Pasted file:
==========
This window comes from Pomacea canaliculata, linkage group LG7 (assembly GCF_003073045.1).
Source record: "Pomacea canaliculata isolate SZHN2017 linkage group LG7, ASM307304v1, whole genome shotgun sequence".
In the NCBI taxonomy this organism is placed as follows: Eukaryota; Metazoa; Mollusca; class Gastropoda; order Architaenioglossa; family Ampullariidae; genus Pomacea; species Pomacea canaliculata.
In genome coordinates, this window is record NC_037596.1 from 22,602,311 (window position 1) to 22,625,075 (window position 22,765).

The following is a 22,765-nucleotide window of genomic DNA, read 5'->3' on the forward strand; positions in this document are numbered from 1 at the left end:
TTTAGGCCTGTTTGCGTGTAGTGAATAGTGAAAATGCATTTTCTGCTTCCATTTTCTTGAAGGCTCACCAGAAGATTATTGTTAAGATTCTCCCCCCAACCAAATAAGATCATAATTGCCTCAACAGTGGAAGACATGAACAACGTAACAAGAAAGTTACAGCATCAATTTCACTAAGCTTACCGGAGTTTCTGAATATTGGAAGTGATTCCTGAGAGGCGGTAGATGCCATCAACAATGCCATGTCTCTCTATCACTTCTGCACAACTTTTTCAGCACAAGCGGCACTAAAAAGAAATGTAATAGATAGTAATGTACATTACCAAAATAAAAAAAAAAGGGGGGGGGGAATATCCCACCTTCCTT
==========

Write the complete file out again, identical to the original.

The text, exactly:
This window comes from Pomacea canaliculata, linkage group LG7 (assembly GCF_003073045.1).
Source record: "Pomacea canaliculata isolate SZHN2017 linkage group LG7, ASM307304v1, whole genome shotgun sequence".
In the NCBI taxonomy this organism is placed as follows: Eukaryota; Metazoa; Mollusca; class Gastropoda; order Architaenioglossa; family Ampullariidae; genus Pomacea; species Pomacea canaliculata.
In genome coordinates, this window is record NC_037596.1 from 22,602,311 (window position 1) to 22,625,075 (window position 22,765).

The following is a 22,765-nucleotide window of genomic DNA, read 5'->3' on the forward strand; positions in this document are numbered from 1 at the left end:
TTTAGGCCTGTTTGCGTGTAGTGAATAGTGAAAATGCATTTTCTGCTTCCATTTTCTTGAAGGCTCACCAGAAGATTATTGTTAAGATTCTCCCCCCAACCAAATAAGATCATAATTGCCTCAACAGTGGAAGACATGAACAACGTAACAAGAAAGTTACAGCATCAATTTCACTAAGCTTACCGGAGTTTCTGAATATTGGAAGTGATTCCTGAGAGGCGGTAGATGCCATCAACAATGCCATGTCTCTCTATCACTTCTGCACAACTTTTTCAGCACAAGCGGCACTAAAAAGAAATGTAATAGATAGTAATGTACATTACCAAAATAAAAAAAAAAGGGGGGGGGGAATATCCCACCTTCCTT